5. A little (very little) oil into a large, hot, frying pan and we sear the meat
    • Not too too much oil; we're not deep frying this
    • Deer meat is quite pink and does not "brown" the same as cow. We're out to develop a crust on the surface - which theoretically seals in the juices - and positively adds loads of flavour [flavor] due to some kind of caramelizing effect (the maillard reaction [in which, as we know, the reactive carbonyls of certain sugars interact with the nucleophilic amino groups of the products amino acids])
    • Put the meat in the pan and don't move it. Let the heat do it's work. Avoid turning the meat around and around in the pan. Like the professionals - just leave it alone.
    • Listen for a change in the sound of the frying after a minute - that's the moment when it's "seared"enough. Or, failing that, wait a minute and take a peek, lifting one end with a spatula
  6. Once seared, transfer to an oiled roasting pan and stick it in the preheated oven
  7. Add a generous splash of white wine to cover the bottom of the roasting pan very shallowly. Not too much because we aren't poaching the meat. Only enough to add humidity to the air in the oven and to keep the meat's juices from burning in the bottom of the pan
  8. Back to the frying pan -hot - sauté the little meat bits left over from cleaning up the meat
    • Deglaze a little, if needed, to avoid burning the remains of the searing process
  9. Deglazing is the process of using a splash of white wine; make that two, to clean the pan
    • Scape off the meat that's stuck to the bottom (there's a lot of flavour in there)
    • Once cleaned up transfer this to a smaller frying/sauce pan. The one used for searing the meat is quite big and controlling the sauce-making process in a smaller pan is somewhat easier.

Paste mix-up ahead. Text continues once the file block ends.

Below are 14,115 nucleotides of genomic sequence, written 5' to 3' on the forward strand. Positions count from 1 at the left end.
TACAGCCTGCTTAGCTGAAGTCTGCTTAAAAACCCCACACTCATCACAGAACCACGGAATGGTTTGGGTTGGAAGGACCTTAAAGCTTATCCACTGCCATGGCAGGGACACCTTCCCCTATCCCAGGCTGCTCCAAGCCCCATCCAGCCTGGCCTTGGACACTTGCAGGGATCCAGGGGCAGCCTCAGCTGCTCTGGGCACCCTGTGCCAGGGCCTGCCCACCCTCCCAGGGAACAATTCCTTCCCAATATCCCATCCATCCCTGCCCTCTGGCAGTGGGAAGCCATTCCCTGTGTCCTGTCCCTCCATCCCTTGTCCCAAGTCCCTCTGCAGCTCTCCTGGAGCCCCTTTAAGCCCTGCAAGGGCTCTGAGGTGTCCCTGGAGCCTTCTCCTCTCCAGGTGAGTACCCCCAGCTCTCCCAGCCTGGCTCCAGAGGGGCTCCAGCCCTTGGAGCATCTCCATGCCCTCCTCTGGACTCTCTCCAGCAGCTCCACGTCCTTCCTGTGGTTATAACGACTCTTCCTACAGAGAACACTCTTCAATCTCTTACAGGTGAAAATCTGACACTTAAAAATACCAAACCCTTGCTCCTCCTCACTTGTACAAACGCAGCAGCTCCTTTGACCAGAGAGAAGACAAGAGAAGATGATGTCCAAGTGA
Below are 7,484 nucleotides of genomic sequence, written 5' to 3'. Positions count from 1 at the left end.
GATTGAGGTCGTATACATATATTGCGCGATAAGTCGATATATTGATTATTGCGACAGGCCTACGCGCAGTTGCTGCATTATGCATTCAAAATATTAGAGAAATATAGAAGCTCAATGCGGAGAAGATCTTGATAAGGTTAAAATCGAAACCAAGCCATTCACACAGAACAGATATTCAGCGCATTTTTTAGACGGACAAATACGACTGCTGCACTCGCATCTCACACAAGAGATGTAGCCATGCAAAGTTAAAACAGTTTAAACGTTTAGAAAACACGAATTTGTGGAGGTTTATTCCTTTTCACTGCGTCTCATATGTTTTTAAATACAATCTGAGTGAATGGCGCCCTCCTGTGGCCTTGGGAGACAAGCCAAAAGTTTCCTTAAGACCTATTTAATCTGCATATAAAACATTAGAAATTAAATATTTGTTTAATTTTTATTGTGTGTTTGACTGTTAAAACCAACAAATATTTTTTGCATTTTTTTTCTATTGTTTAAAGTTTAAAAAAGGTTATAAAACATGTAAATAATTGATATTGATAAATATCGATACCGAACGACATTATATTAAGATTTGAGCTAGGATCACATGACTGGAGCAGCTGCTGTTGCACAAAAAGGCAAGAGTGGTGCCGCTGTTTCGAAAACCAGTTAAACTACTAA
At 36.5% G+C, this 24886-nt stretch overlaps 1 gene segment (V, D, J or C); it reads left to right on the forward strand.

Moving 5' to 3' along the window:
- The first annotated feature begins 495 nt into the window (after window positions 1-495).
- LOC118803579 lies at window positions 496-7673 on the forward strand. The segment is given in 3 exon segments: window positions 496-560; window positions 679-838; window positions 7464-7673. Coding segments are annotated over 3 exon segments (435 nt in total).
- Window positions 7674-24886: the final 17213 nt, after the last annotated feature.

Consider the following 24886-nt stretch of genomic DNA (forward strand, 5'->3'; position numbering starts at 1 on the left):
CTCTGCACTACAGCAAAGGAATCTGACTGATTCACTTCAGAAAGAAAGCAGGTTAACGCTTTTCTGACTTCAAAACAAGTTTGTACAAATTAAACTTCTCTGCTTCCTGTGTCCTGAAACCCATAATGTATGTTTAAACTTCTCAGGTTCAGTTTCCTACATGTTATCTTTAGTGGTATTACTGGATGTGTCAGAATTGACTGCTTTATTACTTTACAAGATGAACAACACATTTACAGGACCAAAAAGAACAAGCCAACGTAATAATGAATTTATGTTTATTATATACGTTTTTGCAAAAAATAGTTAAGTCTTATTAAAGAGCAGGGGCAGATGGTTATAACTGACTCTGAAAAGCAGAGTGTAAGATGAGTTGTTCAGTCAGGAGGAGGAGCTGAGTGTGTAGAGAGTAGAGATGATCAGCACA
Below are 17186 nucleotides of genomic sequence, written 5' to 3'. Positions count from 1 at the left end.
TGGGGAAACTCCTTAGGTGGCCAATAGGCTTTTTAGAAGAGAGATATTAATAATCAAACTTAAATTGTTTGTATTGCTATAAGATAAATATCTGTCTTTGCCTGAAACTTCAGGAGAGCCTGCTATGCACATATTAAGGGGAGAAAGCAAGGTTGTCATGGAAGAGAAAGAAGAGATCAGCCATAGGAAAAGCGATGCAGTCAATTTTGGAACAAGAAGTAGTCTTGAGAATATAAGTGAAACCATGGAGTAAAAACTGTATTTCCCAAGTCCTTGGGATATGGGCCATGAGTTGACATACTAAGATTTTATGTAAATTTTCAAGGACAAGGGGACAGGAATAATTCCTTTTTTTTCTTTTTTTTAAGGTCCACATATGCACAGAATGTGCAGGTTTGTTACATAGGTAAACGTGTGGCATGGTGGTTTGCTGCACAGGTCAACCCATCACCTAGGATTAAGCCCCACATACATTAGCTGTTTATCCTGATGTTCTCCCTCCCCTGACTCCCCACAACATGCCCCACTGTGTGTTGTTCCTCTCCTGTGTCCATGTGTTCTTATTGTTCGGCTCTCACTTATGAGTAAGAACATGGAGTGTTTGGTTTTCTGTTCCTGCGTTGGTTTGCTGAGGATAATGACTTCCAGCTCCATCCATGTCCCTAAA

10. Add the raspberry sauce to this pan
    • Reduce - bubbling away slowly while the deer is in the oven roasting
    • You'll see "steam" rising from the pan; which is the water evaporating
    • Later, the liquids from the roasting pan are going to go in here so you can let it get fairly thick
  11. The "roast" is done when it reaches an internal temperature of 60 C [140F]
    • Check it after 10 minutes of roasting
    • Or poke it with your thumb to feel whether it seems "firm"and not squishy/raw
    • In fact, for practice, test the temperature and poke it too so you learn what "medium rare" feels like
  12. Set aside on a warm plate an put a tent of aluminum foil over it
  13. Splash white wine into the roasting pan and deglaze
  14. Pour this into the sauce
    • Reduce - until it's sauce-like and coats the back of a spoon
  15. Un-tent the meat, pour the residual juices (if any) into the sauce and slice the deer into 1 cm [½"] slices
    • Arrange decoratively on a warm plate